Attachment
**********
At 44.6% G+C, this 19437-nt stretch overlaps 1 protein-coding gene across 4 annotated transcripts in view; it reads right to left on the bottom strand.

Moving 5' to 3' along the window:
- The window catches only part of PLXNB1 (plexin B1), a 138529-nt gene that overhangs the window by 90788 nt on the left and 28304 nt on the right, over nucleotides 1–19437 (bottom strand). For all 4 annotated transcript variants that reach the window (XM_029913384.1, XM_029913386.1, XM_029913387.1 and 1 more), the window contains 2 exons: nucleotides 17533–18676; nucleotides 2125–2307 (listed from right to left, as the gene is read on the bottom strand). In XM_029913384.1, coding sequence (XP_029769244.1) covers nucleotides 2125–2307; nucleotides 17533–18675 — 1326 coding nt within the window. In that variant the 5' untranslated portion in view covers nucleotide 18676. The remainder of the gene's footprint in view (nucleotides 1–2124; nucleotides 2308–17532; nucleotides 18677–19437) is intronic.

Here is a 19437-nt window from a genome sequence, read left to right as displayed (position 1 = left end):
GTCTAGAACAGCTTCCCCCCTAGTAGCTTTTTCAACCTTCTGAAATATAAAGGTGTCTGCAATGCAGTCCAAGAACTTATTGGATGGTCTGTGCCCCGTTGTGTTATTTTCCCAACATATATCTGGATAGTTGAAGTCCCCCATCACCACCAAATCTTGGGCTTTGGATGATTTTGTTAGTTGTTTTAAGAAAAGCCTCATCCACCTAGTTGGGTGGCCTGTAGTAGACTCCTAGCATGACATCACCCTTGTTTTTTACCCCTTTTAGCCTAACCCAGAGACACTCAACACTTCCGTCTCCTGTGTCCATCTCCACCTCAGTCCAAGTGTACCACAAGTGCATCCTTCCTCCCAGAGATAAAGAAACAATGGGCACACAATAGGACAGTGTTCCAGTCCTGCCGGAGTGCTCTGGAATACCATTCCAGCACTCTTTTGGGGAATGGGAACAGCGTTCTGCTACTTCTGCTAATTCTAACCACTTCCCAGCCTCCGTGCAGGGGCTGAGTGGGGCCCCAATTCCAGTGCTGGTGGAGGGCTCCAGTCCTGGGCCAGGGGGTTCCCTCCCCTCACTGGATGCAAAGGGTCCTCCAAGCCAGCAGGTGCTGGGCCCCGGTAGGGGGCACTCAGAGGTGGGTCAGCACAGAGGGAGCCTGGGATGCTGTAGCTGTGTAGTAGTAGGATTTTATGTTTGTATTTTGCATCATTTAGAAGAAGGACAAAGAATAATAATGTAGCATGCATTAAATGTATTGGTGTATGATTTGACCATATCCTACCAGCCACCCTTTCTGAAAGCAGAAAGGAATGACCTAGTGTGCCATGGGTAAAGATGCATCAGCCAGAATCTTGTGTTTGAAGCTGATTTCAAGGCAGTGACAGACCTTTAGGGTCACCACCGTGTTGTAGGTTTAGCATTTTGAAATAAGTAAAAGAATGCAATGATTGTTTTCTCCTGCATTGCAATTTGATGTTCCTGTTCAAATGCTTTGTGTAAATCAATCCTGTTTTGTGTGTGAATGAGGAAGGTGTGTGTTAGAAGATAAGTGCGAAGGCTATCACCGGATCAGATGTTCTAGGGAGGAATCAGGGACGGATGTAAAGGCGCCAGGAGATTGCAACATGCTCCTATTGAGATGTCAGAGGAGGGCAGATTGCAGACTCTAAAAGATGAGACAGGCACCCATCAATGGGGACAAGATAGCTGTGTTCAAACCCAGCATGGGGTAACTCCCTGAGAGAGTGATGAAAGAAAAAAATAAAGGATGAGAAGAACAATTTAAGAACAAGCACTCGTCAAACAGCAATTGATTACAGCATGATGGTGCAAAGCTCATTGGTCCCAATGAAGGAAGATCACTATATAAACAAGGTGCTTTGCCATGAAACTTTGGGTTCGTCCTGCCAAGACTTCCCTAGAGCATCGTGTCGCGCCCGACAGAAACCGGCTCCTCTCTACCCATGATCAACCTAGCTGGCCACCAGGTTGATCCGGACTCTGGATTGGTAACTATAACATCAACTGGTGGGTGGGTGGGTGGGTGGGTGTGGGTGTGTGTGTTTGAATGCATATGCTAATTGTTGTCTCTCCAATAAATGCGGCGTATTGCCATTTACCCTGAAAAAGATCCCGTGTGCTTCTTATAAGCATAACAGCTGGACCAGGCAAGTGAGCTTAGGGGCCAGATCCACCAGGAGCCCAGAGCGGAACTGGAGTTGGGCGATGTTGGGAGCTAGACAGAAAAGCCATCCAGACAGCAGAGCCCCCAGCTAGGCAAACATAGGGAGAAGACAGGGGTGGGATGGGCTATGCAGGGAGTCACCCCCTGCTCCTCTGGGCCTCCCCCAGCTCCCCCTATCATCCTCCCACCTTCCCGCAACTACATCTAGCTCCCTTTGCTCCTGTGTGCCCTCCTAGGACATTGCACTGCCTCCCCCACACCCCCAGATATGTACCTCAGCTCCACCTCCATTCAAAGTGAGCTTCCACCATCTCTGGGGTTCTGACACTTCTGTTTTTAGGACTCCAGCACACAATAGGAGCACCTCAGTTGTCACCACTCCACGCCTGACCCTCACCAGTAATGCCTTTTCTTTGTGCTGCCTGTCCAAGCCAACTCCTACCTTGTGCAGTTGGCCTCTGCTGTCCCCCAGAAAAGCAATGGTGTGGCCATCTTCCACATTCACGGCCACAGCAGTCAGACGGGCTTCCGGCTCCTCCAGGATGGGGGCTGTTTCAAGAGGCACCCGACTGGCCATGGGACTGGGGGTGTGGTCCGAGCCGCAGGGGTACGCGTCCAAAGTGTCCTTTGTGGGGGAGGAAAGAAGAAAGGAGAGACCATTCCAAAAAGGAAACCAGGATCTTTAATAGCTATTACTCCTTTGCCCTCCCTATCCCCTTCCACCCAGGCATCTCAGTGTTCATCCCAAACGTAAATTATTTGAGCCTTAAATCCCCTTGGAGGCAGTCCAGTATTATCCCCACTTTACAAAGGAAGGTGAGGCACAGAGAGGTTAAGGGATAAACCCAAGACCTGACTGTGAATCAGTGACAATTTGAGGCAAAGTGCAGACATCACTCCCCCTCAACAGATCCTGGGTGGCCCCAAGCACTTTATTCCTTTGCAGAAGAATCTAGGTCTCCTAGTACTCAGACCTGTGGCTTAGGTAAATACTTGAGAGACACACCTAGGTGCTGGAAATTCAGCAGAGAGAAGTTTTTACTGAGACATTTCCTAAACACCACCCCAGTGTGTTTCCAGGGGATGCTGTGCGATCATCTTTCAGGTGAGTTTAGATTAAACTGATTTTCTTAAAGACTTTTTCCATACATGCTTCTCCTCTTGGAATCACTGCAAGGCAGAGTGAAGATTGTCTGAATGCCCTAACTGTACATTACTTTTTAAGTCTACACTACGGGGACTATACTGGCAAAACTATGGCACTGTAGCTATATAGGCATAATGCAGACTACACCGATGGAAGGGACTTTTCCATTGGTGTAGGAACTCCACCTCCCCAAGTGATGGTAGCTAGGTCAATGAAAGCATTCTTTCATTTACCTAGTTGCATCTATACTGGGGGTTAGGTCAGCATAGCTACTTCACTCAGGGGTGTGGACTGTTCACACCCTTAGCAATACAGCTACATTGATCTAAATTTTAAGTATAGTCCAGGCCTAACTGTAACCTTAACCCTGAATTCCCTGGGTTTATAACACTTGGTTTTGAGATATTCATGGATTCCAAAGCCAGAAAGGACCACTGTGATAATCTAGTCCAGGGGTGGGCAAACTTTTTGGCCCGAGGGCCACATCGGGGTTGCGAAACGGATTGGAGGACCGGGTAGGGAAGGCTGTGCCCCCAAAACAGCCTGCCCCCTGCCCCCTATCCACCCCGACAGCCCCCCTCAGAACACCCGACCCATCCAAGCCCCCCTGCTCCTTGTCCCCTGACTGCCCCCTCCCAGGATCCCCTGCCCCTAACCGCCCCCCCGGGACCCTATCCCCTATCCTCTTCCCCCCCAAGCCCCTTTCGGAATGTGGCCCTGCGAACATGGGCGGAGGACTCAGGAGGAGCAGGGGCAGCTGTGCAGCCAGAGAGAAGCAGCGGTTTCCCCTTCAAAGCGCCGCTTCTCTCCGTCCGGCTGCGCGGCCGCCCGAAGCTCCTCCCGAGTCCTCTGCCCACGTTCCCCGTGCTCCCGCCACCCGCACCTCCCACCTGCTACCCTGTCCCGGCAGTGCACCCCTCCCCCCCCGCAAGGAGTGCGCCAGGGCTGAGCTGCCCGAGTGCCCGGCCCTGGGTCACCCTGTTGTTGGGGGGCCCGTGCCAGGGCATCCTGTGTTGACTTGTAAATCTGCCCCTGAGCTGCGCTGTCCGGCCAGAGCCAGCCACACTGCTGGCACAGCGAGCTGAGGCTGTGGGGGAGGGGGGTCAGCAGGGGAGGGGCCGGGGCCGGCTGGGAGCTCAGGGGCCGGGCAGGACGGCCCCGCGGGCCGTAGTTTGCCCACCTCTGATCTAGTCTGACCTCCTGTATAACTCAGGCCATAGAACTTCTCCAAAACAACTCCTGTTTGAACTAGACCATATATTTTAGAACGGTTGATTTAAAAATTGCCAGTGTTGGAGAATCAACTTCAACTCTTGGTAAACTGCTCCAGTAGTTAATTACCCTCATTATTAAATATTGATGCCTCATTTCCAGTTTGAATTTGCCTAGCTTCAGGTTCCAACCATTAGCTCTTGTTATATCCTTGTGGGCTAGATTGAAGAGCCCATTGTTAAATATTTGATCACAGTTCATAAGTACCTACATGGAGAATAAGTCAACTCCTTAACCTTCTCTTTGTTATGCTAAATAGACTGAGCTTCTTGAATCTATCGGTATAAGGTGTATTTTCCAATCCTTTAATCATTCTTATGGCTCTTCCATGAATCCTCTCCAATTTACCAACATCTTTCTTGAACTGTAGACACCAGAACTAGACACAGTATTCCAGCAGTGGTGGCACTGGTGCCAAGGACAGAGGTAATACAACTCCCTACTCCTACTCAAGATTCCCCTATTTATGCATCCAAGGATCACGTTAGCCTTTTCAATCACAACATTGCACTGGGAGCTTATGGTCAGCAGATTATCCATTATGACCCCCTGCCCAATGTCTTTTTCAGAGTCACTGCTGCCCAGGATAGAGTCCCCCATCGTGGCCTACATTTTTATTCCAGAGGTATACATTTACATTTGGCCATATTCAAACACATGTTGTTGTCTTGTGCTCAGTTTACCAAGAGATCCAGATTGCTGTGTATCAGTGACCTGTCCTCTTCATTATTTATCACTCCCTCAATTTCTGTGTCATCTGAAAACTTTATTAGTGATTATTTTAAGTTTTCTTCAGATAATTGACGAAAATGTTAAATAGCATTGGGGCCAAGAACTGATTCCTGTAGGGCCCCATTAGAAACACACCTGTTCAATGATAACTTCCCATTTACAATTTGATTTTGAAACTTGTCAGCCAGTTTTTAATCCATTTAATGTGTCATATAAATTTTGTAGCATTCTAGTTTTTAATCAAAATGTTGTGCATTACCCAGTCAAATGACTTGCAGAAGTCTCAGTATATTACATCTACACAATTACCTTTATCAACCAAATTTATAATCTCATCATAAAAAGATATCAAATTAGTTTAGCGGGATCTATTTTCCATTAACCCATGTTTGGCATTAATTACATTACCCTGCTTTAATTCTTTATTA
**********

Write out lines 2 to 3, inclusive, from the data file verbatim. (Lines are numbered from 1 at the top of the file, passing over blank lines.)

Moving 5' to 3' along the window:
- The window catches only part of PLXNB1 (plexin B1), a 138529-nt gene that overhangs the window by 90788 nt on the left and 28304 nt on the right, over nucleotides 1–19437 (bottom strand). For all 4 annotated transcript variants that reach the window (XM_029913384.1, XM_029913386.1, XM_029913387.1 and 1 more), the window contains 2 exons: nucleotides 17533–18676; nucleotides 2125–2307 (listed from right to left, as the gene is read on the bottom strand). In XM_029913384.1, coding sequence (XP_029769244.1) covers nucleotides 2125–2307; nucleotides 17533–18675 — 1326 coding nt within the window. In that variant the 5' untranslated portion in view covers nucleotide 18676. The remainder of the gene's footprint in view (nucleotides 1–2124; nucleotides 2308–17532; nucleotides 18677–19437) is intronic.